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St. Luke’s former seminarians reflect: Chris Honig

 An indelible image from my time as a ministry in context student at St. Luke’s Lutheran Church of Logan Square occurred weekly in the course of our gathering for worship. Near the end of the liturgy, as we prepared to be sent from the (old) sanctuary—to coffee hour or out onto Francisco to get on with our day and week—we would gather in and along the center aisle, grasp the hand of another forming a long, skinny circle and recite in chorus the benediction. This unique liturgical tradition embodies three enduring ways that my time with the folks at St. Luke’s has been formative in my discernment and journey into pastoral ministry.

Relationships have always been at the core of my identity—both as an individual and a faith leader. My time of learning at St. Luke’s solidified the centrality of relationships in my pastoral identity. Whether it was spending time sharing stories and passions during fellowship events, at bible study, on the street serving food with The Night Ministry, or in supervision, I sensed relational ministry to be essential at St. Luke’s. This set me up well for internship in rural Nebraska and parish ministry in two small suburban churches. I came to understand that regardless of context or setting, investing in relationships will continue be the foundation for what I do.

As a pastor’s kid I literally grew up in the church sanctuary and came to treasure and care deeply about Lutheran hymnody and liturgy. St. Luke’s afforded me the opportunity to strengthen skills in worship leadership—through preaching, assisting, worship planning, and my final project—a series of workshops designed to train lay people for worship leadership. Under Pastor Erik’s guidance I developed a routine for sermon preparation that took into account context and intentionality. I learned how to strike a delicate balance between worship that is well planned with integrity while also being accessible to a variety of people—from a cradle-to-grave Lutheran to someone walking into a church sanctuary for the first time.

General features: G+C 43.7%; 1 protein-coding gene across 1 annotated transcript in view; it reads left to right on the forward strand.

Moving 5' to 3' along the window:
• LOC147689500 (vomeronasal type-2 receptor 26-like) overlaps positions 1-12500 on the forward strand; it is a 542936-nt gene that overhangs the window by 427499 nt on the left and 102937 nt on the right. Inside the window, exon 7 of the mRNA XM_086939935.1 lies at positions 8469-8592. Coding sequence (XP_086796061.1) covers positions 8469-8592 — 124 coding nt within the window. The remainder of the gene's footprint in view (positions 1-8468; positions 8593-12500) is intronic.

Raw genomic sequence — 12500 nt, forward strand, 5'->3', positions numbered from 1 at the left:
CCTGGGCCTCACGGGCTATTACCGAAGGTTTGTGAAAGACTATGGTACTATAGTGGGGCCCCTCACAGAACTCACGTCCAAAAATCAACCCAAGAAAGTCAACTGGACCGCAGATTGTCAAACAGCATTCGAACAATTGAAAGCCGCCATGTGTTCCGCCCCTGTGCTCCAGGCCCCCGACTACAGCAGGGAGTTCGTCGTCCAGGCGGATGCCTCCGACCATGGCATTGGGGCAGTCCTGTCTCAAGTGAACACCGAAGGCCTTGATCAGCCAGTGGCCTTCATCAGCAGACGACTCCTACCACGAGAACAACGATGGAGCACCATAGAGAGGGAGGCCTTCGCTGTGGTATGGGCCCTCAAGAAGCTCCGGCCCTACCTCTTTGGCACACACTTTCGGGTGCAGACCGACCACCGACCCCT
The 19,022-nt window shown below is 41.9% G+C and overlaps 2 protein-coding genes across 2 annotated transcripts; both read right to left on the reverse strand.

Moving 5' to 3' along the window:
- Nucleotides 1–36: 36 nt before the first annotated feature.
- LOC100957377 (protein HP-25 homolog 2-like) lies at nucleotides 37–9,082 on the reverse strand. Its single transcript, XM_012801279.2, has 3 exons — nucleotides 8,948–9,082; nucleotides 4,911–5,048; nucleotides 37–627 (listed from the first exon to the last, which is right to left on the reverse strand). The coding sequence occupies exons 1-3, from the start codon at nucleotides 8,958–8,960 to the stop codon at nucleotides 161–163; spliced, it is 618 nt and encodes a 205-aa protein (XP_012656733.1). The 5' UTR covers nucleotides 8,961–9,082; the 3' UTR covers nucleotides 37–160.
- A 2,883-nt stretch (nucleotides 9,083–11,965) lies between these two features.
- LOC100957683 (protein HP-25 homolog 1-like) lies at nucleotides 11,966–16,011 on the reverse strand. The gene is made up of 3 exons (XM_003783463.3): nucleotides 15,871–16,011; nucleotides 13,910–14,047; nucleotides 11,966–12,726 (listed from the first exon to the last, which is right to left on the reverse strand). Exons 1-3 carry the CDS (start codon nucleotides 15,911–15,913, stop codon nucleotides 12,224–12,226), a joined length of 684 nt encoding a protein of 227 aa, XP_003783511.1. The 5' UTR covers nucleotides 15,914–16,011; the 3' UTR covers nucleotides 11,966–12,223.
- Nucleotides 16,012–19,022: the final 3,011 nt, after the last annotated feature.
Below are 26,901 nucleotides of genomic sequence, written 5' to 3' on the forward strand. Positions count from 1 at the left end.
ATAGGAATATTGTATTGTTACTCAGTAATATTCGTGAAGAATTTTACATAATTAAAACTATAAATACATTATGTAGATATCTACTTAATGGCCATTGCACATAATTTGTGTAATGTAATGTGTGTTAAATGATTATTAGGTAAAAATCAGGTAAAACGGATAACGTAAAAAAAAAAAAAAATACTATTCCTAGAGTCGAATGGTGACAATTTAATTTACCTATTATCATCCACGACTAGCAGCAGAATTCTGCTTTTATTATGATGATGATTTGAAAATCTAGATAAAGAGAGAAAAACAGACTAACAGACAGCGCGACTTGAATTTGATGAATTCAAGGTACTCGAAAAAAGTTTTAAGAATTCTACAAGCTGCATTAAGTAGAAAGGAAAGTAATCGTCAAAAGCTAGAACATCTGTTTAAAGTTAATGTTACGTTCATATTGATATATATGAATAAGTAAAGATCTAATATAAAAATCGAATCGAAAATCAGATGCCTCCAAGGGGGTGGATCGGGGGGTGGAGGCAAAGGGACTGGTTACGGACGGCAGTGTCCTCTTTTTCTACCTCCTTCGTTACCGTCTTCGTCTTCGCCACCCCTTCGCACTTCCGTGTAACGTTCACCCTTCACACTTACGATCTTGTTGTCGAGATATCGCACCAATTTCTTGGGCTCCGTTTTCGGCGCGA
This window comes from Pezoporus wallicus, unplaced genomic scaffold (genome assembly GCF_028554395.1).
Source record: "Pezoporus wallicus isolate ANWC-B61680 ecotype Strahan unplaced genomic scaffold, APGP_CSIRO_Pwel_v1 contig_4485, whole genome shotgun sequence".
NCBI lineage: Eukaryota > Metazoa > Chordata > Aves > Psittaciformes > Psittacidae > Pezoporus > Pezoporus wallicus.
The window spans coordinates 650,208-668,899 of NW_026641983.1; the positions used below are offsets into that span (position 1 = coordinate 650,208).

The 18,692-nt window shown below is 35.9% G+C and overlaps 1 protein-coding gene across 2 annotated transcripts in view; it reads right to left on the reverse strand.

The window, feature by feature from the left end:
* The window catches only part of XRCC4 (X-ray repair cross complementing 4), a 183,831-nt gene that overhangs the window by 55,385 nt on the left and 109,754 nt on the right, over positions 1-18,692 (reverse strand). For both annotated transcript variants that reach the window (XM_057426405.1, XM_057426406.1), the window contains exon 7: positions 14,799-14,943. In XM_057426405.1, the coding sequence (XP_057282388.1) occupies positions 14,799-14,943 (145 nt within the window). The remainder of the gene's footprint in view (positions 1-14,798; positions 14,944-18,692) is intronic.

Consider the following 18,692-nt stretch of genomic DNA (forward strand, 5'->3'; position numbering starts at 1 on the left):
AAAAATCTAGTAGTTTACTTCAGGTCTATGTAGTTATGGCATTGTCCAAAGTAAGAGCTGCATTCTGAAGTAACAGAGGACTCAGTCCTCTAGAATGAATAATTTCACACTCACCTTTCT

Pastor Erik and the folks of St. Luke’s helped me discover a passion for justice and pushed me beyond my own understanding of what a radical welcome looks and feels like. During my time with St. Luke’s, the congregation was engaged in food justice and health initiatives for the local population. I also became familiar with Extraordinary Lutheran Ministries and St. Luke’s commitment to the LGBTQ community.  The influence of Pastor Erik and St. Luke’s has continued to form me in this area as I begin the Reconciling in Christ discernment with my current congregation.

Holding hands, looking in the face of your neighbor and speaking the benediction describe a tradition that could only have emerged from a community deeply committed to and invested in each other. It was a liturgical moment that honored ancient worship traditions, while at the same time honored each individual—a gesture that helped make every person feel welcome and valued. It also illustrated the radical inclusivity that Pastor Erik and St. Luke’s embodies—the circle of bodies was always a collection of diverse backgrounds, identities and experiences. I’m forever grateful for Pastor Erik and the people of St. Luke’s who have helped form me into the leader I am today. What more could one ask for than to be blessed and learn in return how to be a blessing to others?

Chris Honig, Pastor, Ascension Lutheran Church, Riverside IL

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